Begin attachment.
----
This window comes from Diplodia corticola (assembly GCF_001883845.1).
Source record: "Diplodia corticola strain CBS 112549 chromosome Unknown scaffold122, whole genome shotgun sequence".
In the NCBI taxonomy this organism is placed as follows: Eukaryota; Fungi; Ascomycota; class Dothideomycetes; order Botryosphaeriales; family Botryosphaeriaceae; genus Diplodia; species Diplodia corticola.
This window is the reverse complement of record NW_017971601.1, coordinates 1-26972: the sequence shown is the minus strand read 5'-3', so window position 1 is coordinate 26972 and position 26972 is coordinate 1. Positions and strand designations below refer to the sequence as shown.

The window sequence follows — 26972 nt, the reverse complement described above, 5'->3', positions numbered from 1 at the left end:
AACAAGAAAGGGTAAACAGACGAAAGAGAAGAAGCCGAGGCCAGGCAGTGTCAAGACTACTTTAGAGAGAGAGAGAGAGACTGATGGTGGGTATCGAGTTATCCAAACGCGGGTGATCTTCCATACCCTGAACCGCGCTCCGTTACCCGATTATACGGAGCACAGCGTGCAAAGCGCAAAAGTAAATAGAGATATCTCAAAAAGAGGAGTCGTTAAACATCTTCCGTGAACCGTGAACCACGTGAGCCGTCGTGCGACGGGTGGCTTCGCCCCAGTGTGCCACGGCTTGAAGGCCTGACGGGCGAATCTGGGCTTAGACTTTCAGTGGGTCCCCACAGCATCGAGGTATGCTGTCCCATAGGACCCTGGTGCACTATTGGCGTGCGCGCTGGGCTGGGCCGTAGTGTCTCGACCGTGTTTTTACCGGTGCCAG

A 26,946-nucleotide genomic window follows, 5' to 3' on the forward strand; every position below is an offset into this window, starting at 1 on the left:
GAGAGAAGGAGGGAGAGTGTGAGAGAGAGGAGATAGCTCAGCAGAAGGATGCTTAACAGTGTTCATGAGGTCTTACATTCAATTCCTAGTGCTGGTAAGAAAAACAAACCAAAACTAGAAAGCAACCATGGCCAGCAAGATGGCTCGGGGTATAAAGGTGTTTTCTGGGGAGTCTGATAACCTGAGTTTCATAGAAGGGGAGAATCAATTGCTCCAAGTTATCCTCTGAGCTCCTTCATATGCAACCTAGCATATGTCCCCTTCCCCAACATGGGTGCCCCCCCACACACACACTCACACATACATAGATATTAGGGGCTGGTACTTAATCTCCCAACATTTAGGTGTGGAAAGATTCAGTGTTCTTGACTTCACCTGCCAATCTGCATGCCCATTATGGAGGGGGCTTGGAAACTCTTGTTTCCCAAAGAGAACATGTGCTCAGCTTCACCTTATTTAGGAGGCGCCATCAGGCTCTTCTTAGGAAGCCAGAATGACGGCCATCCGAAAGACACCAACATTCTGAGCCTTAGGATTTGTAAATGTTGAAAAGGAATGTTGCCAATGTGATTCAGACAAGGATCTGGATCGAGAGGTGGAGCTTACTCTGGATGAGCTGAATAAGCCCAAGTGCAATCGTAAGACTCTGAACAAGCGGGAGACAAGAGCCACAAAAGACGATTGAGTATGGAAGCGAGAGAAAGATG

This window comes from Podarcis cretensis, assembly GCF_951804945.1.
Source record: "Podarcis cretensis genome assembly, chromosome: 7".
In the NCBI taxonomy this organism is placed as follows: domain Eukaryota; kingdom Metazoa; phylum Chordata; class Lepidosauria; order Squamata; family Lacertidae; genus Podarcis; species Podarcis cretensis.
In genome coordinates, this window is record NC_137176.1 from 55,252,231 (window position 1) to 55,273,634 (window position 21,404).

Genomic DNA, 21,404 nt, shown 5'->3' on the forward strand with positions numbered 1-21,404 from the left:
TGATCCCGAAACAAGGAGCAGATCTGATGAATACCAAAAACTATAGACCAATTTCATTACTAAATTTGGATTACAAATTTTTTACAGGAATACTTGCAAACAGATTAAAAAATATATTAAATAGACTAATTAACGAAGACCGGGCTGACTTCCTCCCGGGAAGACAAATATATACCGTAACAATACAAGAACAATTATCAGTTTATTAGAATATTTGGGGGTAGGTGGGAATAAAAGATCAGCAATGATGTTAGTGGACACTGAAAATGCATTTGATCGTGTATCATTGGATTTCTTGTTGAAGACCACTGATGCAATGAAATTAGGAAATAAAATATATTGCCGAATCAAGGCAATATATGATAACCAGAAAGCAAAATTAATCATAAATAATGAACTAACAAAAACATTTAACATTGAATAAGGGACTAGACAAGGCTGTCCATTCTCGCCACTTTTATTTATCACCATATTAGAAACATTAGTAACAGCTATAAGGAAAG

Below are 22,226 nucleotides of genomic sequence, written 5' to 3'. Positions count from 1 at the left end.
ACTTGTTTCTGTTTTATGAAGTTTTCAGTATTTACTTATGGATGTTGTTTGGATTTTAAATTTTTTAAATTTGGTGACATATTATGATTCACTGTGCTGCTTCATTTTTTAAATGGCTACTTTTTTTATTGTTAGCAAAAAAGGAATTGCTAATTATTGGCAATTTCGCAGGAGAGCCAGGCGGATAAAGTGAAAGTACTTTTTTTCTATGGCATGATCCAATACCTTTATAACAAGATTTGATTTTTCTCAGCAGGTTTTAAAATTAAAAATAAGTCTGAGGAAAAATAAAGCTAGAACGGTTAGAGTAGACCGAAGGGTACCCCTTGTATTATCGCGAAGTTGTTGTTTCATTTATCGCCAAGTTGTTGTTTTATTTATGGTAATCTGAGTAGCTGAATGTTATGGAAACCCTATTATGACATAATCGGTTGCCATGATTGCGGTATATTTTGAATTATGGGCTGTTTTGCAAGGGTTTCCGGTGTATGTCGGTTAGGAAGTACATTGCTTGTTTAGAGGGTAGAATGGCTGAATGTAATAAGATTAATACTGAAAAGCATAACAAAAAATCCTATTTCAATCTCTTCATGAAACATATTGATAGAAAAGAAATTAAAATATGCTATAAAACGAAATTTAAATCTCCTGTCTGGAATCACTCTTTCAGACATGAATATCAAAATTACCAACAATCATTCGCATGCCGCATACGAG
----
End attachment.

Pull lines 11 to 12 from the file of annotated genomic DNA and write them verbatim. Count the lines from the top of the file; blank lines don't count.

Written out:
In the NCBI taxonomy this organism is placed as follows: domain Eukaryota; kingdom Metazoa; phylum Chordata; class Lepidosauria; order Squamata; family Lacertidae; genus Podarcis; species Podarcis cretensis.
In genome coordinates, this window is record NC_137176.1 from 55,252,231 (window position 1) to 55,273,634 (window position 21,404).